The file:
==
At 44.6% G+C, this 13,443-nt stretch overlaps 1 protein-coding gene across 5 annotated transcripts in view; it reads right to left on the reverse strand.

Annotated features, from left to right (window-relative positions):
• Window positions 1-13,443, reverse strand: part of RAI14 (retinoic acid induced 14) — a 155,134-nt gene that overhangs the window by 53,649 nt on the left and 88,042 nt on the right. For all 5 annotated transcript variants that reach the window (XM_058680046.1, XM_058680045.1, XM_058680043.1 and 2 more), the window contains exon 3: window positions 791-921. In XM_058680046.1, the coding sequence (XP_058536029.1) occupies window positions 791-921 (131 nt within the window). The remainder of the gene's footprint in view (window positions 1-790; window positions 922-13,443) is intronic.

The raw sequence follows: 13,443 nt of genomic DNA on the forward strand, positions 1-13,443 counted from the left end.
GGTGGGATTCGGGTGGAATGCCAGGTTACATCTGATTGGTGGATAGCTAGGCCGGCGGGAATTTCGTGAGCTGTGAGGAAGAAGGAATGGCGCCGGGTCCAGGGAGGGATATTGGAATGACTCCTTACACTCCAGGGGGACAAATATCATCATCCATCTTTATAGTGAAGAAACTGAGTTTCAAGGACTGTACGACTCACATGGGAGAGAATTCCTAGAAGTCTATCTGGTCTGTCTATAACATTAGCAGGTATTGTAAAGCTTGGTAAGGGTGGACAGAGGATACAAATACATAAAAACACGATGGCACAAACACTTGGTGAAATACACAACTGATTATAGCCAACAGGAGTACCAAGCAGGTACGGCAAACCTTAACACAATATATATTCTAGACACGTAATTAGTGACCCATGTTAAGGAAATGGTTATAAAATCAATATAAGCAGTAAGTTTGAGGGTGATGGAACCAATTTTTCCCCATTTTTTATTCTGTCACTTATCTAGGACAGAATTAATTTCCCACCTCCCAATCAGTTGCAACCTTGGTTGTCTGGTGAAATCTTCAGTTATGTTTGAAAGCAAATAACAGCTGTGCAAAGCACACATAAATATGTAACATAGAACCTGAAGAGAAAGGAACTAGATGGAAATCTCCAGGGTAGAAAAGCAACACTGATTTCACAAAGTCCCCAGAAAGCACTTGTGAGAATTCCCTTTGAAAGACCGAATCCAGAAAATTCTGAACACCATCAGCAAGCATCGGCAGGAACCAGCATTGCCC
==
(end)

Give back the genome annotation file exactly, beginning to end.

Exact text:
At 44.6% G+C, this 13,443-nt stretch overlaps 1 protein-coding gene across 5 annotated transcripts in view; it reads right to left on the reverse strand.

Annotated features, from left to right (window-relative positions):
• Window positions 1-13,443, reverse strand: part of RAI14 (retinoic acid induced 14) — a 155,134-nt gene that overhangs the window by 53,649 nt on the left and 88,042 nt on the right. For all 5 annotated transcript variants that reach the window (XM_058680046.1, XM_058680045.1, XM_058680043.1 and 2 more), the window contains exon 3: window positions 791-921. In XM_058680046.1, the coding sequence (XP_058536029.1) occupies window positions 791-921 (131 nt within the window). The remainder of the gene's footprint in view (window positions 1-790; window positions 922-13,443) is intronic.

The raw sequence follows: 13,443 nt of genomic DNA on the forward strand, positions 1-13,443 counted from the left end.
GGTGGGATTCGGGTGGAATGCCAGGTTACATCTGATTGGTGGATAGCTAGGCCGGCGGGAATTTCGTGAGCTGTGAGGAAGAAGGAATGGCGCCGGGTCCAGGGAGGGATATTGGAATGACTCCTTACACTCCAGGGGGACAAATATCATCATCCATCTTTATAGTGAAGAAACTGAGTTTCAAGGACTGTACGACTCACATGGGAGAGAATTCCTAGAAGTCTATCTGGTCTGTCTATAACATTAGCAGGTATTGTAAAGCTTGGTAAGGGTGGACAGAGGATACAAATACATAAAAACACGATGGCACAAACACTTGGTGAAATACACAACTGATTATAGCCAACAGGAGTACCAAGCAGGTACGGCAAACCTTAACACAATATATATTCTAGACACGTAATTAGTGACCCATGTTAAGGAAATGGTTATAAAATCAATATAAGCAGTAAGTTTGAGGGTGATGGAACCAATTTTTCCCCATTTTTTATTCTGTCACTTATCTAGGACAGAATTAATTTCCCACCTCCCAATCAGTTGCAACCTTGGTTGTCTGGTGAAATCTTCAGTTATGTTTGAAAGCAAATAACAGCTGTGCAAAGCACACATAAATATGTAACATAGAACCTGAAGAGAAAGGAACTAGATGGAAATCTCCAGGGTAGAAAAGCAACACTGATTTCACAAAGTCCCCAGAAAGCACTTGTGAGAATTCCCTTTGAAAGACCGAATCCAGAAAATTCTGAACACCATCAGCAAGCATCGGCAGGAACCAGCATTGCCC